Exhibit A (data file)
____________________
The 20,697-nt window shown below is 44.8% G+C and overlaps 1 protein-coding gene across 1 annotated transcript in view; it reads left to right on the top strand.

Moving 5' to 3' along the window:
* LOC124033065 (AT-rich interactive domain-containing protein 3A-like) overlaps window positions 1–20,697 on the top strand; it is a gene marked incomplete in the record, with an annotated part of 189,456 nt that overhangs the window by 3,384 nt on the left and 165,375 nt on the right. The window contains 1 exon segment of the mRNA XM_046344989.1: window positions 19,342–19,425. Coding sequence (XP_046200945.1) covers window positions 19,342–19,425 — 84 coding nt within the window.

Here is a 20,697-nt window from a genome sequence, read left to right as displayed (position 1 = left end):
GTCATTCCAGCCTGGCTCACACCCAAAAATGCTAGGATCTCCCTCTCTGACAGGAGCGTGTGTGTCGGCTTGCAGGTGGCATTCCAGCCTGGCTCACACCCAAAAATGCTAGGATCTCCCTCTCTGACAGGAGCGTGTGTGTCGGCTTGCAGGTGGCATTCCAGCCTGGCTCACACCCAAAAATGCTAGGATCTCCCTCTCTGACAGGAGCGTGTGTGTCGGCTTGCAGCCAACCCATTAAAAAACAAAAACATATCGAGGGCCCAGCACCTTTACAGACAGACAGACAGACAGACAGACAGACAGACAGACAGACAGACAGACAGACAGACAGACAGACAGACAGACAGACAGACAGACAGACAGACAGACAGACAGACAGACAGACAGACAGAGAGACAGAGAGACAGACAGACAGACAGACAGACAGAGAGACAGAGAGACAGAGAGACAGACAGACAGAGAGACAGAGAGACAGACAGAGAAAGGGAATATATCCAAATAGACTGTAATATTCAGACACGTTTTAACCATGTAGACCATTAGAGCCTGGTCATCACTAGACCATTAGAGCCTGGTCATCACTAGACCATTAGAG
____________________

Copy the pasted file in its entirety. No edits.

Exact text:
The 20,697-nt window shown below is 44.8% G+C and overlaps 1 protein-coding gene across 1 annotated transcript in view; it reads left to right on the top strand.

Moving 5' to 3' along the window:
* LOC124033065 (AT-rich interactive domain-containing protein 3A-like) overlaps window positions 1–20,697 on the top strand; it is a gene marked incomplete in the record, with an annotated part of 189,456 nt that overhangs the window by 3,384 nt on the left and 165,375 nt on the right. The window contains 1 exon segment of the mRNA XM_046344989.1: window positions 19,342–19,425. Coding sequence (XP_046200945.1) covers window positions 19,342–19,425 — 84 coding nt within the window.

Here is a 20,697-nt window from a genome sequence, read left to right as displayed (position 1 = left end):
GTCATTCCAGCCTGGCTCACACCCAAAAATGCTAGGATCTCCCTCTCTGACAGGAGCGTGTGTGTCGGCTTGCAGGTGGCATTCCAGCCTGGCTCACACCCAAAAATGCTAGGATCTCCCTCTCTGACAGGAGCGTGTGTGTCGGCTTGCAGGTGGCATTCCAGCCTGGCTCACACCCAAAAATGCTAGGATCTCCCTCTCTGACAGGAGCGTGTGTGTCGGCTTGCAGCCAACCCATTAAAAAACAAAAACATATCGAGGGCCCAGCACCTTTACAGACAGACAGACAGACAGACAGACAGACAGACAGACAGACAGACAGACAGACAGACAGACAGACAGACAGACAGACAGACAGACAGACAGACAGACAGACAGACAGACAGACAGACAGAGAGACAGAGAGACAGACAGACAGACAGACAGACAGAGAGACAGAGAGACAGAGAGACAGACAGACAGAGAGACAGAGAGACAGACAGAGAAAGGGAATATATCCAAATAGACTGTAATATTCAGACACGTTTTAACCATGTAGACCATTAGAGCCTGGTCATCACTAGACCATTAGAGCCTGGTCATCACTAGACCATTAGAG